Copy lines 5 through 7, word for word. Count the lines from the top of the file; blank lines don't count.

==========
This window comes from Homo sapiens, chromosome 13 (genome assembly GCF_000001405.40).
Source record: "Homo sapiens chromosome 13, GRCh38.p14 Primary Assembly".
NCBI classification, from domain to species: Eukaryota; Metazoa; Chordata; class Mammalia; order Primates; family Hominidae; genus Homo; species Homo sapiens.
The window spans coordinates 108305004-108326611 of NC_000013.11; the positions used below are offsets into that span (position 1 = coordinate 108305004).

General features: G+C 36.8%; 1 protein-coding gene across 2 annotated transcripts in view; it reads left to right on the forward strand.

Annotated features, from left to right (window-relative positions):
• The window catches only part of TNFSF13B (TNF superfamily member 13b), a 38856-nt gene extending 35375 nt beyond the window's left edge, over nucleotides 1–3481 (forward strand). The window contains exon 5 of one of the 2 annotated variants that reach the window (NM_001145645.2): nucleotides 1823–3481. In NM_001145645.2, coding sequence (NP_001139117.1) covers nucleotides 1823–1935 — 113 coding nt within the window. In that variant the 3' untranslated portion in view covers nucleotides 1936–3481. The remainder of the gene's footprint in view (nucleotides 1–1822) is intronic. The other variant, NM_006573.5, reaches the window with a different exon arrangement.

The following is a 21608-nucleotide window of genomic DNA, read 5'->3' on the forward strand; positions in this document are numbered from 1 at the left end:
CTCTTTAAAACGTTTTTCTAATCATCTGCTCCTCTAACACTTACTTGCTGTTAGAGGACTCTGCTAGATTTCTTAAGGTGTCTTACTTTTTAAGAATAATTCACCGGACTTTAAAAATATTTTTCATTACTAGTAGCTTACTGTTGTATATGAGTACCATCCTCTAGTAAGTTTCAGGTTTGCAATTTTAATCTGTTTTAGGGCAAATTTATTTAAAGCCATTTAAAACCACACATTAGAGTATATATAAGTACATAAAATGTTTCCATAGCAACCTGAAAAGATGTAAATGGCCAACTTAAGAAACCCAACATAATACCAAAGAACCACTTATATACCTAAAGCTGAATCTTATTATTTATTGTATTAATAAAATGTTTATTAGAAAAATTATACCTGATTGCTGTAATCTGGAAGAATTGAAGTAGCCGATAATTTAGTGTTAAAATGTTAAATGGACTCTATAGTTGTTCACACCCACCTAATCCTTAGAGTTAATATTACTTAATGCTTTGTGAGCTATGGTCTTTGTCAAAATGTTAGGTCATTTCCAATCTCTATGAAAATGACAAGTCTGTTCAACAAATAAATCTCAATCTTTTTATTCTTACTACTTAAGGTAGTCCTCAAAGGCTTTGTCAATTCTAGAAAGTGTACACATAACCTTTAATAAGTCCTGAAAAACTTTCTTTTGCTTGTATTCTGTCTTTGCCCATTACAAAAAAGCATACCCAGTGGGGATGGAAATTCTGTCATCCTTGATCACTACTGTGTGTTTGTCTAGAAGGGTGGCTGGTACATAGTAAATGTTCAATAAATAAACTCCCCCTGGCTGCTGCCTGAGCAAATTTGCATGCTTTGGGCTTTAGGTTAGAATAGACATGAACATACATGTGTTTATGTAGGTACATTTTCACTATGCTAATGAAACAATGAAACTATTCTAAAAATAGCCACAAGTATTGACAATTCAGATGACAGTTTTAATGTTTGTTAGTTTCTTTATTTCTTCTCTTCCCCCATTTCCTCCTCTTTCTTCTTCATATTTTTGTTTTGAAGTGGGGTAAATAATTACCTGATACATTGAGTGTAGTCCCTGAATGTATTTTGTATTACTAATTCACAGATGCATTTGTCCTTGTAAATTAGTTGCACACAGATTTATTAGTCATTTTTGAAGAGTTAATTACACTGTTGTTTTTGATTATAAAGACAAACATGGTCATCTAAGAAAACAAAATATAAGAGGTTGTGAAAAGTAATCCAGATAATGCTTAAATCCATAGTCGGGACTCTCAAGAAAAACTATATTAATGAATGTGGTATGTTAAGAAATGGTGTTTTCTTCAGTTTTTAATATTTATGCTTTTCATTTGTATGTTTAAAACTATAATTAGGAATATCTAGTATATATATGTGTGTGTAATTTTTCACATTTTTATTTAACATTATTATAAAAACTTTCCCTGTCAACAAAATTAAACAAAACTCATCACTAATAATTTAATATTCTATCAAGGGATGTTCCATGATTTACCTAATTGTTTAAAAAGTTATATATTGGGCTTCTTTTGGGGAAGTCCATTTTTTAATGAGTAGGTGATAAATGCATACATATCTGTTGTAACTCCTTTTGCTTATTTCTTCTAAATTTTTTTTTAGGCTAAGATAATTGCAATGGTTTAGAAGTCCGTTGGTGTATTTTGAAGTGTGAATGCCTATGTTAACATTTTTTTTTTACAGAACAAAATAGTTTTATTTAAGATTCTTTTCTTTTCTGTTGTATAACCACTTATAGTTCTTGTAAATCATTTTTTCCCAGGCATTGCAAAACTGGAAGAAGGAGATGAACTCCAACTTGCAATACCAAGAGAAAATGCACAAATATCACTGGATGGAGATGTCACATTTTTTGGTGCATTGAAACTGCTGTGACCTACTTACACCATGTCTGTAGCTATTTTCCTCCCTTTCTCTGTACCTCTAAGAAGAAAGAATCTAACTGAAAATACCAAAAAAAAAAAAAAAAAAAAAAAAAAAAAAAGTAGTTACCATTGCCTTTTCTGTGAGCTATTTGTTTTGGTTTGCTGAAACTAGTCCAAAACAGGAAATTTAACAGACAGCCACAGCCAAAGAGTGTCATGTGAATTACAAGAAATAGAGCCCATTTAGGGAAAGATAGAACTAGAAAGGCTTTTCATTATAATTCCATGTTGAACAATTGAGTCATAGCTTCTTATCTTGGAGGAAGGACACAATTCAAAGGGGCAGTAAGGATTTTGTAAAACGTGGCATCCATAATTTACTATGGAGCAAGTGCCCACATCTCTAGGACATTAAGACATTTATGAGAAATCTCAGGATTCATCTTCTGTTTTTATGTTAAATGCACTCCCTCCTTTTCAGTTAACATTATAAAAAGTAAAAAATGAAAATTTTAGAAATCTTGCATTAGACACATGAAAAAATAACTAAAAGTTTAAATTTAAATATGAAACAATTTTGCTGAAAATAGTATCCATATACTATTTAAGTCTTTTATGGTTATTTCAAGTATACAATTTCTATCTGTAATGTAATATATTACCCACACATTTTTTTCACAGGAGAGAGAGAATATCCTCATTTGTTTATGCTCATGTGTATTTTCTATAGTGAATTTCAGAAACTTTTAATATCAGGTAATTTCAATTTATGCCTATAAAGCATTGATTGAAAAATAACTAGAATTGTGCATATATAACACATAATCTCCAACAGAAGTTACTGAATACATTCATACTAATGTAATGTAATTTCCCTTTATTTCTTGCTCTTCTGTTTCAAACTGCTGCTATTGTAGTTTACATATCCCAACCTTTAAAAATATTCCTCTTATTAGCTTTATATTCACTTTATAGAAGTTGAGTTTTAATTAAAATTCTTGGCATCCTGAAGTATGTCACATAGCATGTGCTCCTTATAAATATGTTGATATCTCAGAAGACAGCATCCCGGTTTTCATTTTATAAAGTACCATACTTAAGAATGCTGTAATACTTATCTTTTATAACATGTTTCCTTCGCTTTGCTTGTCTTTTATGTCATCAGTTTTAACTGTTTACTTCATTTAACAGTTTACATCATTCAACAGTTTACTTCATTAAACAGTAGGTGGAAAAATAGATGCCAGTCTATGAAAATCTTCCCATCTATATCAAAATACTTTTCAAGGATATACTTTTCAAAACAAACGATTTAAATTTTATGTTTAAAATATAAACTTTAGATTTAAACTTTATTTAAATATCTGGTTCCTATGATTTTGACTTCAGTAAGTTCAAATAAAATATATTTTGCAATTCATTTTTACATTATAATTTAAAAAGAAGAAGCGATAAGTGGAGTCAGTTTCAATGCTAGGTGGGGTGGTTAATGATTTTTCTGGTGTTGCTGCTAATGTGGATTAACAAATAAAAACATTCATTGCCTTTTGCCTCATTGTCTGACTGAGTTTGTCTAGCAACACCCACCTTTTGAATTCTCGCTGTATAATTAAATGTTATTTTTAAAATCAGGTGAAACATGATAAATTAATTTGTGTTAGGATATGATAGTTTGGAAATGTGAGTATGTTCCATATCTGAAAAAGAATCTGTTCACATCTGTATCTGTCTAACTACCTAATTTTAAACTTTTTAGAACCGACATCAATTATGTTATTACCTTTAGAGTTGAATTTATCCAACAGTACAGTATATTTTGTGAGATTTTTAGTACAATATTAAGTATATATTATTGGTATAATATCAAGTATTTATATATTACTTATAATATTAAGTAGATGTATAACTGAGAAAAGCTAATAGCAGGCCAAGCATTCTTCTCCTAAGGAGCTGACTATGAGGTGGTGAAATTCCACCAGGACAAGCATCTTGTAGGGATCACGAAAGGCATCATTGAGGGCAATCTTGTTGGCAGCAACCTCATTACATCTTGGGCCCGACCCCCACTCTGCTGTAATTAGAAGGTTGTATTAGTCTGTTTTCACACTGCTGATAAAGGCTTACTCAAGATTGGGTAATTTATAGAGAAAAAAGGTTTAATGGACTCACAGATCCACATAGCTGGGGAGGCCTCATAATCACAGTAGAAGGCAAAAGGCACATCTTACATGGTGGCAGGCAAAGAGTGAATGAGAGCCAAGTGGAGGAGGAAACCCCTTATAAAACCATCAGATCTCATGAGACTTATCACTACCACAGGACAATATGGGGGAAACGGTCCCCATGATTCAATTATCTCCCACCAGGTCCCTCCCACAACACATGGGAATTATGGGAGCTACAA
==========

General features: G+C 36.8%; 1 protein-coding gene across 2 annotated transcripts in view; it reads left to right on the forward strand.

Annotated features, from left to right (window-relative positions):
• The window catches only part of TNFSF13B (TNF superfamily member 13b), a 38856-nt gene extending 35375 nt beyond the window's left edge, over nucleotides 1–3481 (forward strand). The window contains exon 5 of one of the 2 annotated variants that reach the window (NM_001145645.2): nucleotides 1823–3481. In NM_001145645.2, coding sequence (NP_001139117.1) covers nucleotides 1823–1935 — 113 coding nt within the window. In that variant the 3' untranslated portion in view covers nucleotides 1936–3481. The remainder of the gene's footprint in view (nucleotides 1–1822) is intronic. The other variant, NM_006573.5, reaches the window with a different exon arrangement.